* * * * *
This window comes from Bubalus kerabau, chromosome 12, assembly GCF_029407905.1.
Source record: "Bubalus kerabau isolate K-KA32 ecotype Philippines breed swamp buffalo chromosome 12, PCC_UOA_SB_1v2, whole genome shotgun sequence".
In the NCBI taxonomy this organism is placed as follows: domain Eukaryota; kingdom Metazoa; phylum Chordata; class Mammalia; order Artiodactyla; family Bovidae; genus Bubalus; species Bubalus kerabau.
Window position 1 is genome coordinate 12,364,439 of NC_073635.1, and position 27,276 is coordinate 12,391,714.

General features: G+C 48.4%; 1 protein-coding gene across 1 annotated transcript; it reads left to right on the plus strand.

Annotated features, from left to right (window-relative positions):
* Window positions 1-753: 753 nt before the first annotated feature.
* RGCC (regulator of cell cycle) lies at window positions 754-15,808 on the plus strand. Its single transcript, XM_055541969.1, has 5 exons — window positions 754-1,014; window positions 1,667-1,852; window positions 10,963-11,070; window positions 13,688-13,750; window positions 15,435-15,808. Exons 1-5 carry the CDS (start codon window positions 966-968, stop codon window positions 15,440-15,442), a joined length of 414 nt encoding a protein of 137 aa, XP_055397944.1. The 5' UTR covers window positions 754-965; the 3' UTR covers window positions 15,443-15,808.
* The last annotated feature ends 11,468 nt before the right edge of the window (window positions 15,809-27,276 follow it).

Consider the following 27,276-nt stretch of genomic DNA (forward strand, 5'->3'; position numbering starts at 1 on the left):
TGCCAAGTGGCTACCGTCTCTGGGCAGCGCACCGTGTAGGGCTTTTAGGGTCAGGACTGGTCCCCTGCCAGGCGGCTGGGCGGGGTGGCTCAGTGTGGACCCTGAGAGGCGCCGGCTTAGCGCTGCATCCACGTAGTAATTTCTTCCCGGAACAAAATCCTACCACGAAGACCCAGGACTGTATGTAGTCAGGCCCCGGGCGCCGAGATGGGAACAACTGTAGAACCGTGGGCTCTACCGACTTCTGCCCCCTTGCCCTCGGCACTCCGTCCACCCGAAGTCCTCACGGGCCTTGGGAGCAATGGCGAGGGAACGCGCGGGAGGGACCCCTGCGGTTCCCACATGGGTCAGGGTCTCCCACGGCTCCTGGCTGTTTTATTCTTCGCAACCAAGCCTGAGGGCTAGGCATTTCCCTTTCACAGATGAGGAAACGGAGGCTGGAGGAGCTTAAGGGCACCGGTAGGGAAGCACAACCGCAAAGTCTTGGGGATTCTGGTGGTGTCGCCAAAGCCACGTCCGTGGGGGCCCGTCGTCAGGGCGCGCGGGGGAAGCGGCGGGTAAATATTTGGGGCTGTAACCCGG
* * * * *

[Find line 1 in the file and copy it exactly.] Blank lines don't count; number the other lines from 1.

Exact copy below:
This window comes from Bubalus kerabau, chromosome 12, assembly GCF_029407905.1.